Essential writing skills: how publishers credit photographs

Someone asked me the other day about how to credit photographs in publications. How do the professionals do it? And is there a standard?

This is MY photo. MINE. I TOOK IT. Bwahahahahaha. (This isn't how to credit a photo...)
This is MY photo. MINE. I TOOK IT. Bwahahahahaha. (This isn’t how to credit a photo…)

The answer depends on house style, the design of the pages and, to some extent, on the quantity of credit required. Terms of use imposed by the owner of the photo, or the licensing terms – such as Creative Commons – can also affect how the photo is credited. Read them. Respect them. Quantity of credit is often a major issue. Some photo libraries demand several lines of acknowledgements and references, frequently quite arcane. Others don’t. The quantity of that material helps determine where the credit goes when a book is being designed. That’s also true of material released on the internet under Creative Commons licensing. And to my mind, even if you’re using public domain material, it’s courteous to provide due credit. That said, there are three main ways publishers usually credit photographs in print books:

  1. Directly attached to the photo on the page – for example, in a small point-size font running up one side of the photo. It’s direct, up-front, and works well if the credit is short.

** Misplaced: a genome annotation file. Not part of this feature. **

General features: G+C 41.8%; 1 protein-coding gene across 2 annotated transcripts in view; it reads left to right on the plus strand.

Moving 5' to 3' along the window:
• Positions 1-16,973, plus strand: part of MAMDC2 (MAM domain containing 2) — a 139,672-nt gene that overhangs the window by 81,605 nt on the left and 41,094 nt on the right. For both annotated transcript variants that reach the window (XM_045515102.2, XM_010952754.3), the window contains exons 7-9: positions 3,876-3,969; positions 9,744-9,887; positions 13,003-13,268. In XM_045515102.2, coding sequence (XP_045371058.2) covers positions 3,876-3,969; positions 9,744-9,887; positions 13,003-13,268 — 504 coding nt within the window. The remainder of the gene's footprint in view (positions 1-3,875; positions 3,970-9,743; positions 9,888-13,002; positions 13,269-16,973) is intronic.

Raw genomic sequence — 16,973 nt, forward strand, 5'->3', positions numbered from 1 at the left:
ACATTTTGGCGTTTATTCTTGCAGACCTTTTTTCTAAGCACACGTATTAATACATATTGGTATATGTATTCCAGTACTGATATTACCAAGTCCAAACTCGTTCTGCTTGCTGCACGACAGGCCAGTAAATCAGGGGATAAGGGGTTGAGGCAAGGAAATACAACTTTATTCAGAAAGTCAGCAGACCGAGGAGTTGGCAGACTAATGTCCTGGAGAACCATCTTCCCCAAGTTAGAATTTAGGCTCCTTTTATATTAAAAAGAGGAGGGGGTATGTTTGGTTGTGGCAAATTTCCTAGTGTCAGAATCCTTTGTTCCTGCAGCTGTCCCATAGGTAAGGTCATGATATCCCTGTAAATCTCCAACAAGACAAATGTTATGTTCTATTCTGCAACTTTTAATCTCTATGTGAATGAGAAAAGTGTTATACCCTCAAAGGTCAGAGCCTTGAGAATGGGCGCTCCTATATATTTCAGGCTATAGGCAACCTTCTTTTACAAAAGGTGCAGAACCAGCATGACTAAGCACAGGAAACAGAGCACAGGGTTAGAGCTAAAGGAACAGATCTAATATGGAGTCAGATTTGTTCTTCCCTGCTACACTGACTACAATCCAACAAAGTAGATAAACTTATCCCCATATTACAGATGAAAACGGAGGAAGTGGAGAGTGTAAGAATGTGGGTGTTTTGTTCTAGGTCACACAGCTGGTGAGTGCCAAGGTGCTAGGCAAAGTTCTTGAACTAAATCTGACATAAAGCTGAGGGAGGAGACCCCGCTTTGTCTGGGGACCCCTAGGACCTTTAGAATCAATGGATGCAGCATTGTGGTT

2. Attached to the caption – this suits longer credit information and unmistakeably attaches the credit to the picture.
  3. In a separate page, typically as part of the back matter, with references identifying each photo through the book and crediting it. This is done often for page-design purposes in picture books – avoiding clutter – but also because it accommodates the very longest forms of credit.

These days, given the way things have swung to electronic formats, there’s also a fourth option:

  1. Hyperlinking – basically as (3), but a link associated with the photo jumps you to a separate page in the same document, which carries the credit. Care needed to ensure that, if the link fails, you aren’t breaching any terms of use.

Bottom line for the whole process is respecting the terms of use – and finding a way of presenting the credit information in a way that works for the design of the book. Copyright © Matthew Wright 2015


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